The survey assesses priority sectors of Indian economy for enhancing RE in India. It quotes IGEP, 2013 and states, "Various studies have analyzed the economic impact of RE strategy and identified that Rs. 6000 crores can be saved in the manufacturing sector with its implementation."
The Survey notes that India has continuously demonstrated its responsibility towards implementing climate actions on the basis of the principles of equity and common but differentiated responsibilities.
Quoting Prime Minister, Shri Narendra Modi, the Survey states, "You know that India is one sixth of the global community. Our development needs are enormous... People in India have waited too long for access to modern amenities and means of development. We have committed to complete this task sooner than anticipated. However, we have also said that we will do all this in a cleaner and greener way."
India's positive engagement at COP 24 negotiations in Katowice, Poland in 2018 resulted in protection of key interests, including recognition of different starting points for developed and developing countries; flexibilities for developing countries and consideration of principles including equity and common but differentiated responsibilities and respective capabilities.
The Survey notes that the Paris Agreement emphasizes the role of climate finance in strengthening the global response to climate change. Though the international community witnessed various claims by developed countries about climate finance flows, the actual amount of flows is far from these claims. The Survey quotes UNCTAD, 2014 report and states that there is a shortfall of US$2.5 trillion per year in current investments in developing countries for achieving SDGs.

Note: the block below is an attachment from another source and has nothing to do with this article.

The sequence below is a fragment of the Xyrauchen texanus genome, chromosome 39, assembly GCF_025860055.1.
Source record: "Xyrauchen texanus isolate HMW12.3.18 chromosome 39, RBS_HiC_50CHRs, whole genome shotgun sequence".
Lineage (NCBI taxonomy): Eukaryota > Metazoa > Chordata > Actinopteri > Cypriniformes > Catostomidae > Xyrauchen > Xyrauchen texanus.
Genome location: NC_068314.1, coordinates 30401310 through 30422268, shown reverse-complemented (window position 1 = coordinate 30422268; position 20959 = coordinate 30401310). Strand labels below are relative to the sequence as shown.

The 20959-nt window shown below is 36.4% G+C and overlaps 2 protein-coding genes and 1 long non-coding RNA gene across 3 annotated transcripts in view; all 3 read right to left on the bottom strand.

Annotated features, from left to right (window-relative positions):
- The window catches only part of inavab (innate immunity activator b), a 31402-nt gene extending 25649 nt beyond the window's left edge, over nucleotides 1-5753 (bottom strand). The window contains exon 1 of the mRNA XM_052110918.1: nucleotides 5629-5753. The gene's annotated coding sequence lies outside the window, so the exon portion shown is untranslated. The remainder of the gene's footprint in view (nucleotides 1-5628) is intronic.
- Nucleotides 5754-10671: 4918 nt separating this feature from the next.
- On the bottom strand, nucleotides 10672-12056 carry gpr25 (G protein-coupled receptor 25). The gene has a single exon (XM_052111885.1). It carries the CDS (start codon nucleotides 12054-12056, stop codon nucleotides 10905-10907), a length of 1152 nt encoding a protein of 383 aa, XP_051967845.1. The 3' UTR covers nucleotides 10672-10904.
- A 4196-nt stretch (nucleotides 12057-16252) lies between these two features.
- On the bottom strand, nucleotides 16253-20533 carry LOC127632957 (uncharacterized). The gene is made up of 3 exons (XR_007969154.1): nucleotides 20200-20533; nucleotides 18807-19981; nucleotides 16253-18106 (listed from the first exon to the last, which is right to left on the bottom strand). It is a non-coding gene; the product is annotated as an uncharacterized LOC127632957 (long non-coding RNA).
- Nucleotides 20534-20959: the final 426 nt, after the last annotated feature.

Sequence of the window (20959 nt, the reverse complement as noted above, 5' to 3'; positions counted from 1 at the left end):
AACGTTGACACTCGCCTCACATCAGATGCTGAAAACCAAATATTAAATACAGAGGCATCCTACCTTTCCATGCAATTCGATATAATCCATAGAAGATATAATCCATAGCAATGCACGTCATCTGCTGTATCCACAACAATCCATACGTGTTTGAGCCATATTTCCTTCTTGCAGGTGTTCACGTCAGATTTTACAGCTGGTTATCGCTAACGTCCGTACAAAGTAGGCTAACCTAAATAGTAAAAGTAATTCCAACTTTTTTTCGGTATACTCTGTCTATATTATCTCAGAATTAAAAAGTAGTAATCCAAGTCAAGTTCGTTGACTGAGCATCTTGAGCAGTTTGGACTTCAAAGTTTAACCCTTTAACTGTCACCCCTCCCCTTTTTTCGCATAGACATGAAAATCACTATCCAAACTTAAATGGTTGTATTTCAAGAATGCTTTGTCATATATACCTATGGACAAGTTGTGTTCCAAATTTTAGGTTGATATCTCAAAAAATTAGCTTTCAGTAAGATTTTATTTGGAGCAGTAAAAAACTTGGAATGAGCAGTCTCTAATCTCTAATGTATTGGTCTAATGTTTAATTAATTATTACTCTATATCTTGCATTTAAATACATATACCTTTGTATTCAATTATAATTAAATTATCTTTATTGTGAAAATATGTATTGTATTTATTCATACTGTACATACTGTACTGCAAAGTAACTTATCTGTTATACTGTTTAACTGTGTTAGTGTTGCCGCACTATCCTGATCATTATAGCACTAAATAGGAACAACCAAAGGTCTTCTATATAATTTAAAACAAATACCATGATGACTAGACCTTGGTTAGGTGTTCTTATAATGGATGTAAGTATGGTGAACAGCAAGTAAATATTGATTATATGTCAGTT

As per the Survey, concerted global efforts are required to address the climate challenges along with other developmental imperatives. Implementing India’s Nationally Determined Contributions requires investments of scale and size which is unprecedented. This essentially means that along with domestic public budgets, international public finance and private sector resources would have to be mobilized from a variety of sources.
Talking about the developments in Sustainable Finance arena, the Survey states that India stands at 11th position in global country ranking and accounts for 33% of the Certified Climate Bonds by number in emerging markets.
The developing countries like India will endeavour to do the best possible within their own domestic resources, keeping in mind the sustainable development imperatives. It is time for the global community to exhibit the requisite momentum to act upon their responsibilities on establishing the enabling environment for climate action, the Survey adds.